Irrigation spray systems are an ideal way to water your lawn or garden. It uses a sprinkler system to distribute the water to large areas so you don't have to do so manually. The key to using irrigation spray is to understand the areas of your landscape that need more water than others. For example, trees and shrubs will need more water than your grass lawn, and flower beds that are in direct sunlight will need more than those in shade.
Get the most water coverage as possible from your irrigation. The ultimate way to do this is to make sure the pattern of the spray forms an equilateral triangle. To do this, add more sprinkler heads if necessary.
Head To Head Coverage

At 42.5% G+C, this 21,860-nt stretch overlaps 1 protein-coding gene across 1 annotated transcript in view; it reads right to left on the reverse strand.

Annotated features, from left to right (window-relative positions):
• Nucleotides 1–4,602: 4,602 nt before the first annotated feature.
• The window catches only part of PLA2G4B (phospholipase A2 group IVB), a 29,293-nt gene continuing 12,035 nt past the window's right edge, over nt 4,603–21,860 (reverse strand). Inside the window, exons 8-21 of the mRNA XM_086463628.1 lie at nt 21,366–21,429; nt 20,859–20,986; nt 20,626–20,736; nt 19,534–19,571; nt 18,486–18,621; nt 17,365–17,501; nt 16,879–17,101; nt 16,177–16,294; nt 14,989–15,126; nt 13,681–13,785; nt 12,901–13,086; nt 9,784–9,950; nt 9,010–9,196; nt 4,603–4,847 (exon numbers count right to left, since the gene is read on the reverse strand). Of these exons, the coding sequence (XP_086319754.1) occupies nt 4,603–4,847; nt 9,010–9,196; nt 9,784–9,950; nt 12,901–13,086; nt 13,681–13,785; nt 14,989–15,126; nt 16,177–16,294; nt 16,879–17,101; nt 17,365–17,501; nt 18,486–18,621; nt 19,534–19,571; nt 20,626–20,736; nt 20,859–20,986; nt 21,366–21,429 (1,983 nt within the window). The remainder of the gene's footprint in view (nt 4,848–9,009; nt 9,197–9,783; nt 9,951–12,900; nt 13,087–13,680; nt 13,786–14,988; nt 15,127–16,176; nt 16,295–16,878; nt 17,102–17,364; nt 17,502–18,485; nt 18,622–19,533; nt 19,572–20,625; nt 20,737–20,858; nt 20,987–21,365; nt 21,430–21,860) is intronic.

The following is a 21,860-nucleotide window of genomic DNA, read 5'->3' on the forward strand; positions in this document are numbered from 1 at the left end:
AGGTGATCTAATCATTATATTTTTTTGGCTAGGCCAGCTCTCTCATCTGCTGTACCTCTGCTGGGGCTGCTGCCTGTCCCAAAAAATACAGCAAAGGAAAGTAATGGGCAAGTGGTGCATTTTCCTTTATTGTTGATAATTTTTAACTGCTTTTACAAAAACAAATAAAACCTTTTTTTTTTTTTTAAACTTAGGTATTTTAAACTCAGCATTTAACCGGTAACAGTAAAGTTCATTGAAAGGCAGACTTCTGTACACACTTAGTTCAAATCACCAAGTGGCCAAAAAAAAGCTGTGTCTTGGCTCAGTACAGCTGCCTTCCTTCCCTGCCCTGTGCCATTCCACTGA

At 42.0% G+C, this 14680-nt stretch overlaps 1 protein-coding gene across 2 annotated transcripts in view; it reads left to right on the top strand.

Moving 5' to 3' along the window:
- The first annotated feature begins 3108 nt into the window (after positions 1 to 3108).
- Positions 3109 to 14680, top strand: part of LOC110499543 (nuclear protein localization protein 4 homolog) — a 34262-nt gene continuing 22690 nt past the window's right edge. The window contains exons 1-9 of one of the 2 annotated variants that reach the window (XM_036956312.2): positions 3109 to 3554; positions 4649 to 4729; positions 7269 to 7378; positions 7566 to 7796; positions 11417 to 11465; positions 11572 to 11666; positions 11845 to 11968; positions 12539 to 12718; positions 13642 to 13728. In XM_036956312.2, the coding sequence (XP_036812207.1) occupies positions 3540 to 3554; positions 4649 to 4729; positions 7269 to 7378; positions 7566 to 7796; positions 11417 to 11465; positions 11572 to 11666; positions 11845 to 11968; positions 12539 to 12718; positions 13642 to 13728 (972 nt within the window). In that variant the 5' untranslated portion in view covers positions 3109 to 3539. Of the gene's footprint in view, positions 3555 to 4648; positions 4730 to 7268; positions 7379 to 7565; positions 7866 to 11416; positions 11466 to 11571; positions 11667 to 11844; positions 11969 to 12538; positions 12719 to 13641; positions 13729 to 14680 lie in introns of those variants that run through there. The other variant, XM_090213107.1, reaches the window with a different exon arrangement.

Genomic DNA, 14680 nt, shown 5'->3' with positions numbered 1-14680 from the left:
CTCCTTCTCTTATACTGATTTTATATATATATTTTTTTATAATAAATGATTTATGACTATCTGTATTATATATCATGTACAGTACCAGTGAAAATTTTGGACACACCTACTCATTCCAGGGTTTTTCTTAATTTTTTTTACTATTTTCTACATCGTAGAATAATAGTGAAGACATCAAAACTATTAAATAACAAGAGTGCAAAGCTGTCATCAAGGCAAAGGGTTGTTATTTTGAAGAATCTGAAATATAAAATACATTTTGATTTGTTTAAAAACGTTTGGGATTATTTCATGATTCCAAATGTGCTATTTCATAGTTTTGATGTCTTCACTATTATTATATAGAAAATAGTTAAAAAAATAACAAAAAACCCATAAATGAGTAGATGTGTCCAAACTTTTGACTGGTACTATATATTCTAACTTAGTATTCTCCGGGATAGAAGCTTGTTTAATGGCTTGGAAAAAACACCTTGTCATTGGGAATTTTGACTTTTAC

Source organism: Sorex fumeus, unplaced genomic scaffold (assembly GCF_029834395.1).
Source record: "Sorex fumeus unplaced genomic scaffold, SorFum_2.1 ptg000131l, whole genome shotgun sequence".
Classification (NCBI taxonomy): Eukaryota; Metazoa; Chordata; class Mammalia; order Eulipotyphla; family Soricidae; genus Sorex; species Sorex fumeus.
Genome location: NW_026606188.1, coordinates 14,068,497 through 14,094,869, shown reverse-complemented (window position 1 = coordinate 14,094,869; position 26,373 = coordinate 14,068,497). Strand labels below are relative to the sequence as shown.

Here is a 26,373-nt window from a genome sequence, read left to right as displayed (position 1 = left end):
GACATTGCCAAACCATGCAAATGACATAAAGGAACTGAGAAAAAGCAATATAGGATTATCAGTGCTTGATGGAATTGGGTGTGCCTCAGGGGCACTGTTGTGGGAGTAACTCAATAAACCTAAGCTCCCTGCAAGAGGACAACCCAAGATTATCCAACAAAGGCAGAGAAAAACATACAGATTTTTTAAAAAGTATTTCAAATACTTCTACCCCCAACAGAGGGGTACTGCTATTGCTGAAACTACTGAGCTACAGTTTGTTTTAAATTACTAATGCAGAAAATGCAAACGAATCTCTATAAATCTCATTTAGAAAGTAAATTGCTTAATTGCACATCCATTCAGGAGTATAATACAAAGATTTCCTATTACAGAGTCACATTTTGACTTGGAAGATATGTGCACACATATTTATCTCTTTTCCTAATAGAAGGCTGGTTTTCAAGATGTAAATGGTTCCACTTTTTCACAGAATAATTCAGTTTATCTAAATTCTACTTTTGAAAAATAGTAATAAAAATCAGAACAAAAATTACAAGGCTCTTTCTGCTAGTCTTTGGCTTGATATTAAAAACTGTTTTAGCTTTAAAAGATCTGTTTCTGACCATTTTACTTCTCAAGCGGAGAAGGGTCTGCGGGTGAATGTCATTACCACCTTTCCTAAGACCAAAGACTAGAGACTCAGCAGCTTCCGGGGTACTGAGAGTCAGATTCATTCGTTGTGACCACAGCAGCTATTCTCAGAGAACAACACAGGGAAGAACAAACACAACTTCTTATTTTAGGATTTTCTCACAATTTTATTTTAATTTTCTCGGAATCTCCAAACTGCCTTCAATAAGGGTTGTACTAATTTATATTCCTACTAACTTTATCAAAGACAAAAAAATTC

Make sure that the water from each irrigation head overlaps with the next one, in order to get head to head coverage over your entire watering area. If they do not overlap, over time the vegetation in this area will die, turn yellow or be weaker then the others. According to IrrigationTutorials.com, the maximum distance between sprinkler heads should be no more than 60 percent of the sprinkler head's watering diameter.
Watering cycles are very important. Make sure that the water penetrates deep to the roots, so use the "cycle and soak" method. This means you will use the irrigation spray for a certain period of time, say, five minutes, spaced out evenly between three times per day. If water is running off the area, such as your lawn, this means to reduce the amount of watering because the ground can't absorb any more. Always check your irrigation sprinkler heads during peak watering times, like spring and summer season, to make sure they work properly and have no blockage.